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Shoshone-Bannock Tribes win sovereignty ruling
Tuesday, March 14, 2006

A non-Indian company doing business on fee land within the Fort Hall Reservation in Idaho must submit to the jurisdiction of the Shoshone-Bannock Tribes, a federal judge ruled last week.

In an 18-page decision, U.S. District Judge Lynn B. Winmill rejected FMC Corporation's attempt to skirt tribal environmental laws. The company argued that the tribe lacked authority over non-Indian activities on fee land.

According to U.S. Supreme Court precedent, tribes generally cannot assert sovereignty on fee land owned by non-Indians except under two exceptions. In the case of FM the judge said the company's consensual relationship with the tribal government satisfied one of the exceptions.

The company agreed to pay $1.5 million a year in fees to the Shoshone-Bannock Tribes, signed a consent decree with the federal government that recognized tribal sovereignty and continued to consent to tribal authority until very recently, the judge said. "For these reasons, the tribes have jurisdiction over FMC to enforce the terms of the tribal permit system," the March 6 decision stated.

Tribal officials hailed the ruling as a victory for their rights. "The decision by the federal court finally confirms our position, declaring the tribes' inherent sovereign powers to regulate activities within the reservation," said Chairman Blaine Edmo.

FMC Corporation is the world's largest producer of the phosphorous, a chemical used in a variety of consumer products such as detergents, beverages, food and pesticides Since 1949, it has operated a phosphorous plant on the reservation that produces waste stored in ponds on the site. The plant was put out of use in December 2001 but the waste remains on the reservation.

The company's waste storage practices came under scrutiny of the Environmental Protection Administration back in 1997. Around the same time, FMC was negotiating with the tribes over the use of the fee land.

An agreement were reached with the EPA over alleged violations of environmental law. FMC agreed to pay a $12 million federal fine and spent a total of $170 million on cleanup, a settlement that was considered the largest of its kind at the time.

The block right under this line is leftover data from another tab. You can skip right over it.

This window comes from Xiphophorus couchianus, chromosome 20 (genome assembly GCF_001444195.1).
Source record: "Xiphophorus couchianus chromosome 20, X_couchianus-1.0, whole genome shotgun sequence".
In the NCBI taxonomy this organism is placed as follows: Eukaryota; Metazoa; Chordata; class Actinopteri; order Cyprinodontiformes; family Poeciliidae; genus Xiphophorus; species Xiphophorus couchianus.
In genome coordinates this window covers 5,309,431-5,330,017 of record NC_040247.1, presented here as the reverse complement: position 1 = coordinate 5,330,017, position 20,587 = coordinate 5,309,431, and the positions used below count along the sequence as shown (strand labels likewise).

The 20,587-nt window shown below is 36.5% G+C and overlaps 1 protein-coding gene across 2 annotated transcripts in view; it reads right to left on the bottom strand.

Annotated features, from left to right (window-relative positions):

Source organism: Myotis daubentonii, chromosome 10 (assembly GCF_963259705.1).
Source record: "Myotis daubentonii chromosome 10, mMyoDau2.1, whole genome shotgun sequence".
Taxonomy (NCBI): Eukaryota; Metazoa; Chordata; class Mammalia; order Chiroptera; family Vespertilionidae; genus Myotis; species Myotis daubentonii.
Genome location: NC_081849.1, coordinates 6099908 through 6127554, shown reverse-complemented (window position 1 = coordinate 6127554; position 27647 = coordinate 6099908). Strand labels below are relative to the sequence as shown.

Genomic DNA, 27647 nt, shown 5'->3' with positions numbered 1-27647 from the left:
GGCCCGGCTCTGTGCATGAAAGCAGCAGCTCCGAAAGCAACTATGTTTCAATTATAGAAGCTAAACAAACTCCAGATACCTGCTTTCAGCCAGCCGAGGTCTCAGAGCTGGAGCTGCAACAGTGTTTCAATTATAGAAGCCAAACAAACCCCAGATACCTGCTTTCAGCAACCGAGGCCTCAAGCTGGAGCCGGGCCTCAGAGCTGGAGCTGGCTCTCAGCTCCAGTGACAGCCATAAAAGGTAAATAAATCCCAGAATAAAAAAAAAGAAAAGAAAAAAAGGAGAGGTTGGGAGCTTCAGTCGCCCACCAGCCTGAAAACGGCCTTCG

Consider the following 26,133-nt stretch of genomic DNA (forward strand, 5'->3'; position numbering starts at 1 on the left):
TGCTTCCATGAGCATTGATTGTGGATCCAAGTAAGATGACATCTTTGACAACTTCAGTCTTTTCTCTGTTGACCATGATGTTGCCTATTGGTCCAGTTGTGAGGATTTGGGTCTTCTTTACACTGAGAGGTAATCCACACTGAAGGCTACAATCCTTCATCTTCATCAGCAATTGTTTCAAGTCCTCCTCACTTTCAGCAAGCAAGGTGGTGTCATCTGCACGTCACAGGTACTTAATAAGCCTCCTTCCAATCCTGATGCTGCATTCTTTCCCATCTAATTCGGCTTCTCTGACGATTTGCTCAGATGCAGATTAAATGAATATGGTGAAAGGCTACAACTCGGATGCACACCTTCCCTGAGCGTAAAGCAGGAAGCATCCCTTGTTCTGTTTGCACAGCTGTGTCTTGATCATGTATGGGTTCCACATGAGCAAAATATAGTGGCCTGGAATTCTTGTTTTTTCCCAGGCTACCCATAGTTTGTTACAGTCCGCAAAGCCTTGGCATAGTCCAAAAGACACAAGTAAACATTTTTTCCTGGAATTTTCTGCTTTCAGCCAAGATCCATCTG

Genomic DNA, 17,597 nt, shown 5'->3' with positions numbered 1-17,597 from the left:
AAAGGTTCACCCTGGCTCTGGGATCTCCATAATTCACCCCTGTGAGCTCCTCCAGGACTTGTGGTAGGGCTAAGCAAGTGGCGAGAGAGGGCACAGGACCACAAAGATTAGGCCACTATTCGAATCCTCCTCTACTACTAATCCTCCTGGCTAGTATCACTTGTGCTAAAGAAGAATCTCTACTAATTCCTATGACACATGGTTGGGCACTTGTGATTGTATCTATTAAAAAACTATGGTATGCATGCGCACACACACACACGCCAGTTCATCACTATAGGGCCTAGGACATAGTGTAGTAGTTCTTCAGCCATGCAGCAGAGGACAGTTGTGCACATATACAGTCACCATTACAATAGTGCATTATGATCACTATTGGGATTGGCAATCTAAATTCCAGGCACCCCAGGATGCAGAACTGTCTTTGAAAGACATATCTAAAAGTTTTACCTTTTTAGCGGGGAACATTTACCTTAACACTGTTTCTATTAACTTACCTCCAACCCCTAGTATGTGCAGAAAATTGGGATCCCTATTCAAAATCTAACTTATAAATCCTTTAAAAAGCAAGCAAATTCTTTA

FMC subsequently agreed to pay $1.5 million annual fee to the tribes and agreed to obtain all necessary tribal permits related to the plant. The EPA's consent decree, approved in federal court, specifically recognized tribal sovereignty as well.

"There is no indication whatsoever in the decree that the tribe was being stripped of that sovereignty," Winmill wrote in the decision.

The Shoshone-Bannock Tribes benefited from substantial evidence that FMC consented to tribal laws. But in practice, it has been difficult for tribes to assert jurisdiction over non-Indian activities on fee land due to the Supreme Court's ruling in US v. Montana, a case from 1981.

The case said tribes lost inherent sovereignty over non-Indians. But the court laid out two exceptions: if the non-Indian has a consensual relationship with the tribal government in question, or if the actions of the non-Indian threaten the "political integrity, the economic security, or the health or welfare of the tribe."

The requirements have made it nearly impossible for tribes to collect taxes, regulate companies that use reservation land and hear civil lawsuits that impact tribal members. As recently as August 2004, the 9th Circuit Court of Appeals, which includes Idaho, had ruled that a tribal court in Montana couldn't hear a wrongful death and negligence suit even though every party involved is Indian.

That case, involving the Confederated Salish and Kootenai Tribes, was reversed in favor of tribal sovereignty this past January. But tribal lawyers still say tribes face difficult hurdles in asserting jurisdiction on their lands.

"The court has changed the rules on us," C. Bryant Rogers, a tribal attorney, said at an Indian law conference last year. "They're going to keep changing the rules on us."

As for Shoshone-Bannock Tribes, they plan to continue press FMC to abide by the agreements reached several years ago. Tribal officials have long been worried about the impact of the chemical waste on the health and safety of the reservation. FMC has been decommissioning the plant, with fewer than 60 employees -- down from over 500 -- remaining at the site.

"For the tribes, this decision means FMC cannot close up shop and skip town while disregarding tribal laws regulating land use on the reservation," said Marlene Skunkcap, a tribal council member.

The tribes have been participating in the Idaho Optimum Initiative, a blue ribbon panel created by the state of Idaho to determine potential uses for the FMC site.

Court Decision:
US v. FMC Corporation (March 6, 2006)

EPA Documents:
Hazardous Waste Management at FMC (EPA Region 10)

Relevant Links:
Shoshone-Bannock Tribes -
FMC Pocatello -
FMC Corporation -
Idaho Optimum Initiative -

Related Stories:
Appeals court upholds tribal jurisdiction after rehearing (01/11)
Washington court refuses to halt tribe's utility tax (08/12)
Appeals court to rehear tribal jurisdiction case (06/08)
Appeals court rules against tribal jurisdiction (08/09)
Tribal authority over all Indians still unsettled question (06/23)
Supreme Court affirms tribal powers over all Indians (04/20)

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